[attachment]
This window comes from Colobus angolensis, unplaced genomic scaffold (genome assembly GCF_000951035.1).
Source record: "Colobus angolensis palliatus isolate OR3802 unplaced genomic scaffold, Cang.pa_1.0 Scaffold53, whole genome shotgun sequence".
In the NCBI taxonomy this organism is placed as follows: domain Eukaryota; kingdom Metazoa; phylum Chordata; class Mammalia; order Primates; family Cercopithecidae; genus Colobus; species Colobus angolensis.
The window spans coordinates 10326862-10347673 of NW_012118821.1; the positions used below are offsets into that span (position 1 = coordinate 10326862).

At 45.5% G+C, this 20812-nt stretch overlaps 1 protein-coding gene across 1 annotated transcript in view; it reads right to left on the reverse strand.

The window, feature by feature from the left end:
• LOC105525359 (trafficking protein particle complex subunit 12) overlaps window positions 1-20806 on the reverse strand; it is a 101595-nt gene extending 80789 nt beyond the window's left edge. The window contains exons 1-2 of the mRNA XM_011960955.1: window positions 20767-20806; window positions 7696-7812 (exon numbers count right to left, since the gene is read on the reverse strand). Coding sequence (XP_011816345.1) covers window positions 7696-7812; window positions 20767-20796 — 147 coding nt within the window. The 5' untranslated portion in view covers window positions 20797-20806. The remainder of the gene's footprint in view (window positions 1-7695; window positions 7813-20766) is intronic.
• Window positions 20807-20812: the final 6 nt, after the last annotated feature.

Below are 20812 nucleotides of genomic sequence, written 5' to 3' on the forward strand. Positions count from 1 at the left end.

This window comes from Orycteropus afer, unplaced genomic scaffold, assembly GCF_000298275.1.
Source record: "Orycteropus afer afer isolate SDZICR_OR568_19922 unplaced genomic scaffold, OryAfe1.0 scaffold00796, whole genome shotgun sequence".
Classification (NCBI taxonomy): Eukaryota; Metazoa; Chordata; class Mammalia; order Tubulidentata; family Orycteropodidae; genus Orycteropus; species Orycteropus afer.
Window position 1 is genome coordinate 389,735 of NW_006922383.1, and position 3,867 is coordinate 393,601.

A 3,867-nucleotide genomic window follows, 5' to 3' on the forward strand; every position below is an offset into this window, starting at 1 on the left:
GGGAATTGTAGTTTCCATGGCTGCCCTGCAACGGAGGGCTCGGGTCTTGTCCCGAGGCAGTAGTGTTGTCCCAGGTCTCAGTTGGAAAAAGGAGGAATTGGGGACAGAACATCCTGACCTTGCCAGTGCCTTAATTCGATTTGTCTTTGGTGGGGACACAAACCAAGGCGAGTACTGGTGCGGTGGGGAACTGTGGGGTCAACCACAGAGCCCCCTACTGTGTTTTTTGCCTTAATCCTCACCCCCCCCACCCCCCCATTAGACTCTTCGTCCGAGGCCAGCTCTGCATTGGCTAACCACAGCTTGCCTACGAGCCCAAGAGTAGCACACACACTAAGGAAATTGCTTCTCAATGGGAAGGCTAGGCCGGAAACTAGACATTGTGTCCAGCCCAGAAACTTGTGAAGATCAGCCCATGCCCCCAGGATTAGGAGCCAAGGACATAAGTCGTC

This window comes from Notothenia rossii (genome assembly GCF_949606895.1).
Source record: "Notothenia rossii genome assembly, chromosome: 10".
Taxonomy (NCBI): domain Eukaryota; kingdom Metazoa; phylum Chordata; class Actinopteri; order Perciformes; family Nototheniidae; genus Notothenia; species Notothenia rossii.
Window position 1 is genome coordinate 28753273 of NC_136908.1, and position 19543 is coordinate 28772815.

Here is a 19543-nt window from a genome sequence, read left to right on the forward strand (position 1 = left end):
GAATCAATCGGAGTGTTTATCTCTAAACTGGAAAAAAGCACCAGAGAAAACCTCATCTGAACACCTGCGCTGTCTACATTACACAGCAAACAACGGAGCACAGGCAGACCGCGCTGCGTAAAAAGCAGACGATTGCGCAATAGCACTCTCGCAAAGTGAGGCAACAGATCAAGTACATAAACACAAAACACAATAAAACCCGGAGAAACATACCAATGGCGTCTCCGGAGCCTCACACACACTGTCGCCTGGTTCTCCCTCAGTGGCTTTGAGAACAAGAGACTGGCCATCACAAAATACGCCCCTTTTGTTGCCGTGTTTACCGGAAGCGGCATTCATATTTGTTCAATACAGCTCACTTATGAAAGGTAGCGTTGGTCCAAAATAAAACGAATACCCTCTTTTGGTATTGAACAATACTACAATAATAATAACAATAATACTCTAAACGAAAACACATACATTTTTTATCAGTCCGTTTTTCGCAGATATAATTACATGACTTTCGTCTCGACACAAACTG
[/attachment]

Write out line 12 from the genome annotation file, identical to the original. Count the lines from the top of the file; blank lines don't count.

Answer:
Classification (NCBI taxonomy): Eukaryota; Metazoa; Chordata; class Mammalia; order Tubulidentata; family Orycteropodidae; genus Orycteropus; species Orycteropus afer.